BASE-Publications: Abstracts

Mayer, K. U., Maas, I., & Wagner, M. (1999). Socioeconomic conditions and social inequalities in old age. In P. B. Baltes & K. U. Mayer (Eds.), The Berlin Aging Study: Aging from 70 to 100 (pp. 227-255). Cambridge: Cambridge University Press.

In this chapter we examine the social and economic life circumstances of old and very old people in West Berlin,1 and the ways different socioeconomic resources influence social participation and aspects of physical and mental health. Information on education, occupational position, household income, housing conditions, forms of household, social activities, and media consumption are analyzed. Three hypotheses about socioeconomic differentiation and its consequences are examined: (a) The hypothesis of age-relatedness, where socioeconomic factors lose importance in comparison to age-related conditions such as health; (b) the hypothesis of socioeconomic continuity, which suggests that socioeconomic differences continue to influence life-styles and activities in old age; and (c) the cumulation hypothesis, where the impact of socioeconomic differentiation increases in old age.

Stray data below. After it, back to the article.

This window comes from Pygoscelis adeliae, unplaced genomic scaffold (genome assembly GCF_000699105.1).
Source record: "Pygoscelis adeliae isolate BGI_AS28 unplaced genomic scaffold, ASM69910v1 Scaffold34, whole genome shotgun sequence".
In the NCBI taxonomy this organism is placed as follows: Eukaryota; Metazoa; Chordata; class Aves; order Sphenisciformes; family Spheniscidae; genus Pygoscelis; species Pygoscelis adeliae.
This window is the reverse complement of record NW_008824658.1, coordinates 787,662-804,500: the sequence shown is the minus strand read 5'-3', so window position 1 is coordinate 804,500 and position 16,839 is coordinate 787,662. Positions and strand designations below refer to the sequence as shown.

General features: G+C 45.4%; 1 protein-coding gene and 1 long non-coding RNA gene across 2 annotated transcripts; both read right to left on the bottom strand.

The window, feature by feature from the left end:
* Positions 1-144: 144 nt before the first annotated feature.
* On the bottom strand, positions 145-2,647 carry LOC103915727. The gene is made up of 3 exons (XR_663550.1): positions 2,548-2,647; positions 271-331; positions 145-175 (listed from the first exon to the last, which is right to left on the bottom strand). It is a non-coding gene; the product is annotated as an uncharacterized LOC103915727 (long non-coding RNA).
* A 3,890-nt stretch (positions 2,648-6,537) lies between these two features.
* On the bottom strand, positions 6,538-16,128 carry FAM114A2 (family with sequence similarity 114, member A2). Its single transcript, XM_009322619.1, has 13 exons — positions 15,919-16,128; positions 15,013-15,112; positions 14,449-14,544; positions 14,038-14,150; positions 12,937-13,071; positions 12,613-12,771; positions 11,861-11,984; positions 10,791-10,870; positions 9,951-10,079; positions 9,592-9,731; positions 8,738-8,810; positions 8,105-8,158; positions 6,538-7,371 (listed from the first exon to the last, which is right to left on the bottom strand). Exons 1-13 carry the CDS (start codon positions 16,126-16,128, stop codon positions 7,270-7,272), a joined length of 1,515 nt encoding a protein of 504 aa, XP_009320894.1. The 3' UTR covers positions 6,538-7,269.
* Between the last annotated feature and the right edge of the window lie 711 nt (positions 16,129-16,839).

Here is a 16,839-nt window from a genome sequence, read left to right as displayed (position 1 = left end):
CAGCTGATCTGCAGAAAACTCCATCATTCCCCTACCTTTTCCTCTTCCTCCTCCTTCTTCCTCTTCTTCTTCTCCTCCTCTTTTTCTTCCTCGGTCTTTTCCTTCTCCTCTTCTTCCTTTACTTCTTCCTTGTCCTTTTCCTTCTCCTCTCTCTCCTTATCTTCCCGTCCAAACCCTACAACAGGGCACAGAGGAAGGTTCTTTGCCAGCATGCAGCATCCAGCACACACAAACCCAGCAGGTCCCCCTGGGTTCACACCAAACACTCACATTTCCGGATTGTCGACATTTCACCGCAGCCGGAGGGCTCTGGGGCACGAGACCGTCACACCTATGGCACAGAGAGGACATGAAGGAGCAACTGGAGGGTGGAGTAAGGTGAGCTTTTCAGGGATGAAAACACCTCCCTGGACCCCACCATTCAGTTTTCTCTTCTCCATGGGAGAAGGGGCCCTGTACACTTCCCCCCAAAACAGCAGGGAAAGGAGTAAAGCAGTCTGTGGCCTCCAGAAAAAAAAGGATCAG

In this study, we mainly find age-associated differences in social activities and social participation, both of which are highly related to health status. In these cases, socioeconomic resources can only partially compensate for health impairments. Until the move into a senior citizens' home, stability in income and housing conditions is found, reflecting the social position attained before retirement. Thus, in terms of the economic situation, age does not discriminate between individuals. Only with regard to utilization of care, can we confirm the cumulation hypothesis, where socioeconomic inequality in old age becomes more pronounced: Members (mostly male) of higher social classes are rarely institutionalized and are more likely to be cared for at home. Surprisingly, indicators of somatic and mental health in old age -- with the exception of dementia -- show only slight differences between social classes.